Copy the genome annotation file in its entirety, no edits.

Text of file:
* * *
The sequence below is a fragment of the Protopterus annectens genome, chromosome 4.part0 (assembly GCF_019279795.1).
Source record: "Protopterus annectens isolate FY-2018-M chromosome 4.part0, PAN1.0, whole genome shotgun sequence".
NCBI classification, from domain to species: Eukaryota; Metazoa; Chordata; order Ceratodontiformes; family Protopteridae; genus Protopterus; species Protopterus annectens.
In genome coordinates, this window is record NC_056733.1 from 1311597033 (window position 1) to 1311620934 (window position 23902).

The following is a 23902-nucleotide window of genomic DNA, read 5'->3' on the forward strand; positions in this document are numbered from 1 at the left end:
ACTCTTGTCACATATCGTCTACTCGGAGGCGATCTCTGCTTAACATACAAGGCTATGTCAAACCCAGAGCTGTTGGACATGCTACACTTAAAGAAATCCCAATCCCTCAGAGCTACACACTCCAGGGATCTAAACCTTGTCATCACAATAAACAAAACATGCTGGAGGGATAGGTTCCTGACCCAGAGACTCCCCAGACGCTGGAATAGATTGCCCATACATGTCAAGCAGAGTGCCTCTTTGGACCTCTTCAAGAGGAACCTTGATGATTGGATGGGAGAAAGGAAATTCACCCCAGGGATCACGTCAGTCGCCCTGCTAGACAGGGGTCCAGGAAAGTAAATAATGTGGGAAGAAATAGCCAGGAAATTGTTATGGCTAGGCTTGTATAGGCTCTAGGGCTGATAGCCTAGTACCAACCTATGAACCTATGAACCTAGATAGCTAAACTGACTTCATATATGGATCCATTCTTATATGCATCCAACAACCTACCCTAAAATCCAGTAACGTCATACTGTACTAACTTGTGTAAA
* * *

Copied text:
The sequence below is a fragment of the Protopterus annectens genome, chromosome 4.part0 (assembly GCF_019279795.1).
Source record: "Protopterus annectens isolate FY-2018-M chromosome 4.part0, PAN1.0, whole genome shotgun sequence".
NCBI classification, from domain to species: Eukaryota; Metazoa; Chordata; order Ceratodontiformes; family Protopteridae; genus Protopterus; species Protopterus annectens.
In genome coordinates, this window is record NC_056733.1 from 1311597033 (window position 1) to 1311620934 (window position 23902).

The following is a 23902-nucleotide window of genomic DNA, read 5'->3' on the forward strand; positions in this document are numbered from 1 at the left end:
ACTCTTGTCACATATCGTCTACTCGGAGGCGATCTCTGCTTAACATACAAGGCTATGTCAAACCCAGAGCTGTTGGACATGCTACACTTAAAGAAATCCCAATCCCTCAGAGCTACACACTCCAGGGATCTAAACCTTGTCATCACAATAAACAAAACATGCTGGAGGGATAGGTTCCTGACCCAGAGACTCCCCAGACGCTGGAATAGATTGCCCATACATGTCAAGCAGAGTGCCTCTTTGGACCTCTTCAAGAGGAACCTTGATGATTGGATGGGAGAAAGGAAATTCACCCCAGGGATCACGTCAGTCGCCCTGCTAGACAGGGGTCCAGGAAAGTAAATAATGTGGGAAGAAATAGCCAGGAAATTGTTATGGCTAGGCTTGTATAGGCTCTAGGGCTGATAGCCTAGTACCAACCTATGAACCTATGAACCTAGATAGCTAAACTGACTTCATATATGGATCCATTCTTATATGCATCCAACAACCTACCCTAAAATCCAGTAACGTCATACTGTACTAACTTGTGTAAA